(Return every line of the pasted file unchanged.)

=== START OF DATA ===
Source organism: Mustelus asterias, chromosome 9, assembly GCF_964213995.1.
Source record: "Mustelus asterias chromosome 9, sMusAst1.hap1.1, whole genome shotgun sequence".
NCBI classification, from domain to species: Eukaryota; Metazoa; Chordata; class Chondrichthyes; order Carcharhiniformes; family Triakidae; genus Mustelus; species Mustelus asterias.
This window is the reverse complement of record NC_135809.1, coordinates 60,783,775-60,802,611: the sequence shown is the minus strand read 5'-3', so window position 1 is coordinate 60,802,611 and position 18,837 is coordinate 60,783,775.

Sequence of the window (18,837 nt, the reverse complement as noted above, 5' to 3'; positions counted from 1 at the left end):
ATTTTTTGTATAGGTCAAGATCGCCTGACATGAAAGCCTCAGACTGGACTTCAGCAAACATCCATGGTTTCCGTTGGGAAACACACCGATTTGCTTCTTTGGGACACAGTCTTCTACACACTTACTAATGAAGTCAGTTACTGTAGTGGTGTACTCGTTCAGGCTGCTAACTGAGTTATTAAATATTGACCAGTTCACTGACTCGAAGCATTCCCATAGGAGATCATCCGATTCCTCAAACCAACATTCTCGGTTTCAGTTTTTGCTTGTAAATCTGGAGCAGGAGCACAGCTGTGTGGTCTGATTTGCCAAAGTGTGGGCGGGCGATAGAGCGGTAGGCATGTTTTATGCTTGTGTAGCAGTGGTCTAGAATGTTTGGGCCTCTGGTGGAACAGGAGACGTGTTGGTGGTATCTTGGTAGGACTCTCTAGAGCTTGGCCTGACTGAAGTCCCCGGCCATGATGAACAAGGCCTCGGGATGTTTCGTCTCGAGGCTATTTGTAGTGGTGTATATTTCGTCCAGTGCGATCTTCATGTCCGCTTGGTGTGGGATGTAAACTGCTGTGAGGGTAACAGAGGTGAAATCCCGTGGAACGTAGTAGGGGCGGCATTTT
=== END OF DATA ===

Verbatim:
Source organism: Mustelus asterias, chromosome 9, assembly GCF_964213995.1.
Source record: "Mustelus asterias chromosome 9, sMusAst1.hap1.1, whole genome shotgun sequence".
NCBI classification, from domain to species: Eukaryota; Metazoa; Chordata; class Chondrichthyes; order Carcharhiniformes; family Triakidae; genus Mustelus; species Mustelus asterias.
This window is the reverse complement of record NC_135809.1, coordinates 60,783,775-60,802,611: the sequence shown is the minus strand read 5'-3', so window position 1 is coordinate 60,802,611 and position 18,837 is coordinate 60,783,775.

Sequence of the window (18,837 nt, the reverse complement as noted above, 5' to 3'; positions counted from 1 at the left end):
ATTTTTTGTATAGGTCAAGATCGCCTGACATGAAAGCCTCAGACTGGACTTCAGCAAACATCCATGGTTTCCGTTGGGAAACACACCGATTTGCTTCTTTGGGACACAGTCTTCTACACACTTACTAATGAAGTCAGTTACTGTAGTGGTGTACTCGTTCAGGCTGCTAACTGAGTTATTAAATATTGACCAGTTCACTGACTCGAAGCATTCCCATAGGAGATCATCCGATTCCTCAAACCAACATTCTCGGTTTCAGTTTTTGCTTGTAAATCTGGAGCAGGAGCACAGCTGTGTGGTCTGATTTGCCAAAGTGTGGGCGGGCGATAGAGCGGTAGGCATGTTTTATGCTTGTGTAGCAGTGGTCTAGAATGTTTGGGCCTCTGGTGGAACAGGAGACGTGTTGGTGGTATCTTGGTAGGACTCTCTAGAGCTTGGCCTGACTGAAGTCCCCGGCCATGATGAACAAGGCCTCGGGATGTTTCGTCTCGAGGCTATTTGTAGTGGTGTATATTTCGTCCAGTGCGATCTTCATGTCCGCTTGGTGTGGGATGTAAACTGCTGTGAGGGTAACAGAGGTGAAATCCCGTGGAACGTAGTAGGGGCGGCATTTT